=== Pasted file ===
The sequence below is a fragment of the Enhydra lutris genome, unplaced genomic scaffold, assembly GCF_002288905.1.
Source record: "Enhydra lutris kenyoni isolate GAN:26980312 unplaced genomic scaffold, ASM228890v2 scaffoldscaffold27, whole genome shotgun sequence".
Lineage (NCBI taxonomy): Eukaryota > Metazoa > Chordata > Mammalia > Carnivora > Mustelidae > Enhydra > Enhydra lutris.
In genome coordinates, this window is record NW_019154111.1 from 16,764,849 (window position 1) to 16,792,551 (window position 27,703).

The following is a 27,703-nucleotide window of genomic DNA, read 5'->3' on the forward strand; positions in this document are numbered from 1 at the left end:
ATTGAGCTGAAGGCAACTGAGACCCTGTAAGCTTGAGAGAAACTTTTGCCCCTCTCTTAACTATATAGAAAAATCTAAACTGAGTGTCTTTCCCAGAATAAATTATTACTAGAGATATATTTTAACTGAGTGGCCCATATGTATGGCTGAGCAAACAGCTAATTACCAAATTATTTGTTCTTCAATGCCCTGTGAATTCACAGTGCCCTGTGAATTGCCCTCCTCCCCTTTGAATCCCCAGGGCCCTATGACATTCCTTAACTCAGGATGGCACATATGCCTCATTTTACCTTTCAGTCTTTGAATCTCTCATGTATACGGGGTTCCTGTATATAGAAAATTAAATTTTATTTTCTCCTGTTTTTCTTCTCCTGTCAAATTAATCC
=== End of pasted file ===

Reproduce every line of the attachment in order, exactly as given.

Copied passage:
The sequence below is a fragment of the Enhydra lutris genome, unplaced genomic scaffold, assembly GCF_002288905.1.
Source record: "Enhydra lutris kenyoni isolate GAN:26980312 unplaced genomic scaffold, ASM228890v2 scaffoldscaffold27, whole genome shotgun sequence".
Lineage (NCBI taxonomy): Eukaryota > Metazoa > Chordata > Mammalia > Carnivora > Mustelidae > Enhydra > Enhydra lutris.
In genome coordinates, this window is record NW_019154111.1 from 16,764,849 (window position 1) to 16,792,551 (window position 27,703).

The following is a 27,703-nucleotide window of genomic DNA, read 5'->3' on the forward strand; positions in this document are numbered from 1 at the left end:
ATTGAGCTGAAGGCAACTGAGACCCTGTAAGCTTGAGAGAAACTTTTGCCCCTCTCTTAACTATATAGAAAAATCTAAACTGAGTGTCTTTCCCAGAATAAATTATTACTAGAGATATATTTTAACTGAGTGGCCCATATGTATGGCTGAGCAAACAGCTAATTACCAAATTATTTGTTCTTCAATGCCCTGTGAATTCACAGTGCCCTGTGAATTGCCCTCCTCCCCTTTGAATCCCCAGGGCCCTATGACATTCCTTAACTCAGGATGGCACATATGCCTCATTTTACCTTTCAGTCTTTGAATCTCTCATGTATACGGGGTTCCTGTATATAGAAAATTAAATTTTATTTTCTCCTGTTTTTCTTCTCCTGTCAAATTAATCC